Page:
By my reckoning, this is my 73rd column for this paper. My first, in the inaugural issue, was printed under the heading “The Year-Rounder,” as has every column since then. I suppose I have earned the title. I have not crossed the bridge in more than five years, save for medical appointments and family visits. I admit that, in the gloom of February, I envy my friends who escape to warmer climes. But really, I am happy to spend every moment of the year in this town I love beyond words.
That first column, titled “Peculiar and Superior” (a phrase borrowed from Henry David Thoreau’s Cape Cod), was a paean to the virtues of the Outer Cape in general and Provincetown in particular. Why do I bring it up yet again? Because we need to think deeply about why we are here.
Why now? A rapid, shocking increase in property values, escalating exponentially, it seems, has occurred throughout the Cape, reminiscent of the Oklahoma land rush of 1889 or the mid-19th century California Gold Rush. The only difference is that it is the wealthy doing the rushing. Something like hysteria has erupted among real estate brokers, speculators, and some property owners. This increase has caused a storm of sales and conversions — and other profound shifts. Change is upon us.
We talk about the housing crisis and the loss of history and aesthetics and open space and the very character of our towns. We laugh incredulously and shake our heads at what is happening. For some, there is a bitterness.
It is the bitterness and cynicism that I would address. One comment I have seen a few times on social media is “This is not my town anymore.” Yes, it is.
Another: “They have bulldozed the whole town!” No, they have not.
Yet another: “They must have paid off somebody to do that.” Most probably not. I know first-hand that development is difficult to control.
While it seems there is little we can do about the vast economic forces that are creating this pandemonium, we can and must adjust our attitudes. It is one thing to bemoan change and another to descend into negativity. It is one thing to celebrate the past and another to refuse to live freely in the present.
There is so much to be positive about. Here are a few of the things over the last few weeks that I am grateful for:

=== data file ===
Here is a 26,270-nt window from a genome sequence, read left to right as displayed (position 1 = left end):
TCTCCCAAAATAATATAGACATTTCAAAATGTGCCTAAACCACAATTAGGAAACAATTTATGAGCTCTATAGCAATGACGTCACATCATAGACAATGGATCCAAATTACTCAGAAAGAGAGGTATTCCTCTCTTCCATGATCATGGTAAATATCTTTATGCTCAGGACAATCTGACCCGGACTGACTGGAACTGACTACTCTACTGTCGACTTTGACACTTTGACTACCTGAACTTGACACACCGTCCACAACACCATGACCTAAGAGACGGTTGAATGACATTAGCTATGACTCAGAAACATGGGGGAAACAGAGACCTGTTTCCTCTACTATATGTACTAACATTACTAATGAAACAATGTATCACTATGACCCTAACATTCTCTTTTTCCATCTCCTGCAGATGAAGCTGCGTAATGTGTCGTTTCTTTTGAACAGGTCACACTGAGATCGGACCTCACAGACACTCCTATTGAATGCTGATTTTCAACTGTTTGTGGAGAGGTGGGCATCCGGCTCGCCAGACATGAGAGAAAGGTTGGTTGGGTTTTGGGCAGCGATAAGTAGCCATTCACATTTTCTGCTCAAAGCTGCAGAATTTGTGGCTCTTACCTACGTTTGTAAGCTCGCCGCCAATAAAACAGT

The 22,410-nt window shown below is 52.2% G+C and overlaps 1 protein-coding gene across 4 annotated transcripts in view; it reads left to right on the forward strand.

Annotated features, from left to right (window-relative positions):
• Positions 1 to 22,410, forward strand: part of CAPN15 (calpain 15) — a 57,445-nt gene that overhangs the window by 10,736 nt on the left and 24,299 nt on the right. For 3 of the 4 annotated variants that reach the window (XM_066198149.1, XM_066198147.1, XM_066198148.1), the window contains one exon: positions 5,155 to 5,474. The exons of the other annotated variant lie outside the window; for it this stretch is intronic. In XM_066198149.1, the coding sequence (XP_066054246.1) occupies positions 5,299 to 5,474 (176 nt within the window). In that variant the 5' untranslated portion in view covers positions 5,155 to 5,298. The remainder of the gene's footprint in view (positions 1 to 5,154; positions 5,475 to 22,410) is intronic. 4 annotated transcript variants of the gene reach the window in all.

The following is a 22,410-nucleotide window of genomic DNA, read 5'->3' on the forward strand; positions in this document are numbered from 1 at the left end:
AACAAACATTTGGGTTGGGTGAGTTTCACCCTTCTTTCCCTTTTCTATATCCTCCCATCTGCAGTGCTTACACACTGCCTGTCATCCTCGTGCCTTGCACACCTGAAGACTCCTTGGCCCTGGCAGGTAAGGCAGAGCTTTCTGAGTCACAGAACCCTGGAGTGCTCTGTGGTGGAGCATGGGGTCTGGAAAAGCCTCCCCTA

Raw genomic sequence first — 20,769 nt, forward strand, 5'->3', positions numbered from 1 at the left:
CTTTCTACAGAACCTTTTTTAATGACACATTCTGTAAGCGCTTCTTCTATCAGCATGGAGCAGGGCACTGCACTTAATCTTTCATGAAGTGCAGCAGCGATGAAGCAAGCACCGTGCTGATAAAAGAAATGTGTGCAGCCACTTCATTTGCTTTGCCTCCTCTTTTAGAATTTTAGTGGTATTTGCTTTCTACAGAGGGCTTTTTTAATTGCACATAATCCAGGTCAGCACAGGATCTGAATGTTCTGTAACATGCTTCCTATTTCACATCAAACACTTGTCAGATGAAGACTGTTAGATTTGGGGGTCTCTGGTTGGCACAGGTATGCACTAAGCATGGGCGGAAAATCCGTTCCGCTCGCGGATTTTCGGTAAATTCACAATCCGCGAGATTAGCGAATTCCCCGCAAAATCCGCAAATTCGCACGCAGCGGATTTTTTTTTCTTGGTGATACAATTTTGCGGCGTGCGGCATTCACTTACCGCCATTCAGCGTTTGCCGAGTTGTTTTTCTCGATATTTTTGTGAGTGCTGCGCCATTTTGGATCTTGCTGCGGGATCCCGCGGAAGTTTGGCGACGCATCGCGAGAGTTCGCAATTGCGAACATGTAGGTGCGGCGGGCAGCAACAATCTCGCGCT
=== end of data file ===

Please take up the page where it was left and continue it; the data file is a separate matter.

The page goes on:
- On a recent bright afternoon, an impromptu gathering occurred in a neighbor’s yard after a spontaneous invitation for a drink, which ended up being served in tiny handcrafted glasses from Bulgaria and accompanied by the best ceviche (homemade) I have ever had.
- A few days earlier, a couple that had been until then “beach-and-dog-walking friends” invited us into their home for the first time and showed us warm hospitality.
- After leaving Stop & Shop yesterday I tried to count the number of friends I had encountered and talked to: it was at least a half dozen.
- Speaking of friends, I count among them my electrician, plumber, carpenter, mail carrier, librarian(s), lawyer, barber, and Comcast representative.
- Back on Earth Day, I enjoyed camaraderie and community, joining 19 volunteers as we planted trees (including chestnuts and oaks) and shrubs at the Shank Painter Nature Preserve.
I am sure you have your own list to think about and I encourage you to do so. Robert Frost famously asked: “What to make of a diminished thing?” An excellent question.
Yes, things are not what they used to be. But there is no sense looking back and much benefit in living in the present and finding the good that is there.
We can certainly be concerned for the future and work to do what we can to affect it. But we are in the here and now, and we must enjoy the time we have and the place we call home.